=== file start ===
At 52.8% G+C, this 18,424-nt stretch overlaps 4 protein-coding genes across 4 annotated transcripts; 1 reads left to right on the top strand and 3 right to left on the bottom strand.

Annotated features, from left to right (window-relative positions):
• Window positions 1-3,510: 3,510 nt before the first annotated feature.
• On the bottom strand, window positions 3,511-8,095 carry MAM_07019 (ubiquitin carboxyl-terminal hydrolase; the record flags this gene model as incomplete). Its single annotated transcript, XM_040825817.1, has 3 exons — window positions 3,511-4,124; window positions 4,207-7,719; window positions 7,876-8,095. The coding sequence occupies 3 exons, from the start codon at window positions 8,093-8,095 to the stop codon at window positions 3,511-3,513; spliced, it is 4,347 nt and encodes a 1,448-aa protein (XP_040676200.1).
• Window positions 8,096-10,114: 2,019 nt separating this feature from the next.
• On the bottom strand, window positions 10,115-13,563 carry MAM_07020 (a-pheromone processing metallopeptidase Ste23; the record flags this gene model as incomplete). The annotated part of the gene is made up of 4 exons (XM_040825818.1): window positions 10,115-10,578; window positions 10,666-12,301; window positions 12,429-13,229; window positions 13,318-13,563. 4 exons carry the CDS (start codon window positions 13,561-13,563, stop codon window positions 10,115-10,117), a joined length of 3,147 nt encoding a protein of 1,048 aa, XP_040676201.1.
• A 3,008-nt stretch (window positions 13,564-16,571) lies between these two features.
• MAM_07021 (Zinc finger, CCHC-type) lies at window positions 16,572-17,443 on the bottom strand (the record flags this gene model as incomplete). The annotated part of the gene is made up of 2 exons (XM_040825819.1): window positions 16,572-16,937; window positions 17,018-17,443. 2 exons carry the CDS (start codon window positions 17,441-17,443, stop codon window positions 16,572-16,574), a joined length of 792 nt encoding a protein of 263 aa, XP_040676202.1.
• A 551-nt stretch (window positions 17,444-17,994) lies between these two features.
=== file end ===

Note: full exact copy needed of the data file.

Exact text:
At 52.8% G+C, this 18,424-nt stretch overlaps 4 protein-coding genes across 4 annotated transcripts; 1 reads left to right on the top strand and 3 right to left on the bottom strand.

Annotated features, from left to right (window-relative positions):
• Window positions 1-3,510: 3,510 nt before the first annotated feature.
• On the bottom strand, window positions 3,511-8,095 carry MAM_07019 (ubiquitin carboxyl-terminal hydrolase; the record flags this gene model as incomplete). Its single annotated transcript, XM_040825817.1, has 3 exons — window positions 3,511-4,124; window positions 4,207-7,719; window positions 7,876-8,095. The coding sequence occupies 3 exons, from the start codon at window positions 8,093-8,095 to the stop codon at window positions 3,511-3,513; spliced, it is 4,347 nt and encodes a 1,448-aa protein (XP_040676200.1).
• Window positions 8,096-10,114: 2,019 nt separating this feature from the next.
• On the bottom strand, window positions 10,115-13,563 carry MAM_07020 (a-pheromone processing metallopeptidase Ste23; the record flags this gene model as incomplete). The annotated part of the gene is made up of 4 exons (XM_040825818.1): window positions 10,115-10,578; window positions 10,666-12,301; window positions 12,429-13,229; window positions 13,318-13,563. 4 exons carry the CDS (start codon window positions 13,561-13,563, stop codon window positions 10,115-10,117), a joined length of 3,147 nt encoding a protein of 1,048 aa, XP_040676201.1.
• A 3,008-nt stretch (window positions 13,564-16,571) lies between these two features.
• MAM_07021 (Zinc finger, CCHC-type) lies at window positions 16,572-17,443 on the bottom strand (the record flags this gene model as incomplete). The annotated part of the gene is made up of 2 exons (XM_040825819.1): window positions 16,572-16,937; window positions 17,018-17,443. 2 exons carry the CDS (start codon window positions 17,441-17,443, stop codon window positions 16,572-16,574), a joined length of 792 nt encoding a protein of 263 aa, XP_040676202.1.
• A 551-nt stretch (window positions 17,444-17,994) lies between these two features.